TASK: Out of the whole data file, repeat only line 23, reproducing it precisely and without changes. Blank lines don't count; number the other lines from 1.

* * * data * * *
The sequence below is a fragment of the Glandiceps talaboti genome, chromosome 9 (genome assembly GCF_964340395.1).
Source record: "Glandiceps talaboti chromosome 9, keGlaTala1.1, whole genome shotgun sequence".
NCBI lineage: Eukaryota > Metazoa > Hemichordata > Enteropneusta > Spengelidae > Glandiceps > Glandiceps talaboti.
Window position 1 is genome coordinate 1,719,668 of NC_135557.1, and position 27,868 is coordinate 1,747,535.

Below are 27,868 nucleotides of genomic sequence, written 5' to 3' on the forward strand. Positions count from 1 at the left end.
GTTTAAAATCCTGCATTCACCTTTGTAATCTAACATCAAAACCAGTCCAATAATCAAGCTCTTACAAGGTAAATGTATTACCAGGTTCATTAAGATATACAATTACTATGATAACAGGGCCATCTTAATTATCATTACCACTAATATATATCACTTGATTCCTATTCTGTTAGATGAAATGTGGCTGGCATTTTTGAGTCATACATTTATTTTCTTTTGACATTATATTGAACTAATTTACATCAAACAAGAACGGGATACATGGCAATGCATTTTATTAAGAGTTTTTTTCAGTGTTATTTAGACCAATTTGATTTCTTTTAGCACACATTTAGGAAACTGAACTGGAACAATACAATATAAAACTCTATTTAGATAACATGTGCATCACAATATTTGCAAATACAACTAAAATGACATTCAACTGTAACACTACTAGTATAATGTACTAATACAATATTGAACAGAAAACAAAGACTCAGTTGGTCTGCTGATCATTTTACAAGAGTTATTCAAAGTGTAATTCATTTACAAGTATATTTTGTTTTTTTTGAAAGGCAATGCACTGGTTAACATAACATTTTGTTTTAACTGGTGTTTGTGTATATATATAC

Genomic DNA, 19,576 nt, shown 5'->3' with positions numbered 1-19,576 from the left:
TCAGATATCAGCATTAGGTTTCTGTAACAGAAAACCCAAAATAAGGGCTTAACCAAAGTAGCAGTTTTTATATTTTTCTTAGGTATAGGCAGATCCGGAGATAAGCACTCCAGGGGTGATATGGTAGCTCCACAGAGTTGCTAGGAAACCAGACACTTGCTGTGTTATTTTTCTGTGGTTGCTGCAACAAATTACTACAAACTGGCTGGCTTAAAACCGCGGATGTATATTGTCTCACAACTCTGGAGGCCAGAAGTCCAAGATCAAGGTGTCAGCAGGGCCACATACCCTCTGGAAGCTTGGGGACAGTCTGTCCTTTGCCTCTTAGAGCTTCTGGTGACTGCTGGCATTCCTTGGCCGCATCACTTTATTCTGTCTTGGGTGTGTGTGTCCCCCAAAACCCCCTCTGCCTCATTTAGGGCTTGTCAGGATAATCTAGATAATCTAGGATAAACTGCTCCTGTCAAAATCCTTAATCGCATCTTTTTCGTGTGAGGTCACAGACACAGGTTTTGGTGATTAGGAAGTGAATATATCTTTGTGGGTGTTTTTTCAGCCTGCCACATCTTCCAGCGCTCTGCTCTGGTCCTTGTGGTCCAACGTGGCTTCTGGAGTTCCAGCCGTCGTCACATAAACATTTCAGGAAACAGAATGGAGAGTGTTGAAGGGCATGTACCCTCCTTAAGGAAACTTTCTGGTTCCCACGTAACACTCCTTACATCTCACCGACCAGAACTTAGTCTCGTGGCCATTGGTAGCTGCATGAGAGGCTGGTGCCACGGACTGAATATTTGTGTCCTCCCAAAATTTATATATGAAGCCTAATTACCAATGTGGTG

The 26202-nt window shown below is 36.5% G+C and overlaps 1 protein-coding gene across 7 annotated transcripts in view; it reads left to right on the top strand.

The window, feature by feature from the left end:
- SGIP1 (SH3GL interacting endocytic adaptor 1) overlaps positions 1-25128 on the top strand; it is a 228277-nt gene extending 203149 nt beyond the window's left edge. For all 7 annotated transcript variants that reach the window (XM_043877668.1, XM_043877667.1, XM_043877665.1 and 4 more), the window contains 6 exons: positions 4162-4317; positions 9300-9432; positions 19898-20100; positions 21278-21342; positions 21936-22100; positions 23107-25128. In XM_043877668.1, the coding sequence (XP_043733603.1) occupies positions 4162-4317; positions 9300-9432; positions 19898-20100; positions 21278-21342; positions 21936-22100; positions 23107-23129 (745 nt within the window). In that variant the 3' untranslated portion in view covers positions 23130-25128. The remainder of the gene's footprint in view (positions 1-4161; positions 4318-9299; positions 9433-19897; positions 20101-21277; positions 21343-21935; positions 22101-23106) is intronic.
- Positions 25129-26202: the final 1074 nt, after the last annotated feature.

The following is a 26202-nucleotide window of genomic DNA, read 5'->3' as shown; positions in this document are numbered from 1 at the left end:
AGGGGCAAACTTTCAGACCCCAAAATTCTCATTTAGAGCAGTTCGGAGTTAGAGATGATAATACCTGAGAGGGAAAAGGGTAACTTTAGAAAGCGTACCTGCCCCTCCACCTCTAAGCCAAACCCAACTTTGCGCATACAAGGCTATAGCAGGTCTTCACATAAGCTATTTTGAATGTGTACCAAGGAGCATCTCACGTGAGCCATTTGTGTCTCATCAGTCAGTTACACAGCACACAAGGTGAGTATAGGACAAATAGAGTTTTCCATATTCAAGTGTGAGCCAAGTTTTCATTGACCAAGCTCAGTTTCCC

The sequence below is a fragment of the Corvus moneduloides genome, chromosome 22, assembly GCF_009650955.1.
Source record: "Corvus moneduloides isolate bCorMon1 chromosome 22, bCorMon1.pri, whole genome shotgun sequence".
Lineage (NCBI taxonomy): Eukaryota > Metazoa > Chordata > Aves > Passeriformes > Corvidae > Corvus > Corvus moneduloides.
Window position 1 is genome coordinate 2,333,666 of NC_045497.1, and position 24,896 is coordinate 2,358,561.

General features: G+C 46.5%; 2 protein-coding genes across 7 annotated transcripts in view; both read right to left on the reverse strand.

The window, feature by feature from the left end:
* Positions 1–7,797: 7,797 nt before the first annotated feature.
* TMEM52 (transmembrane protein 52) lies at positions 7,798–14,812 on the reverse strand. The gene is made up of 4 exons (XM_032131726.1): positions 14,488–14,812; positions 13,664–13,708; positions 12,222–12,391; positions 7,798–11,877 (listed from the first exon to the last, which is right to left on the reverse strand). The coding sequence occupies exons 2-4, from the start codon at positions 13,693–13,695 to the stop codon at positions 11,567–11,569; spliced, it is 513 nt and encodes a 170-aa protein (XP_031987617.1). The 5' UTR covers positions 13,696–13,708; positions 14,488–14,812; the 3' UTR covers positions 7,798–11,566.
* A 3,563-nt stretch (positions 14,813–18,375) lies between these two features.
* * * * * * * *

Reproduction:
* A 3,563-nt stretch (positions 14,813–18,375) lies between these two features.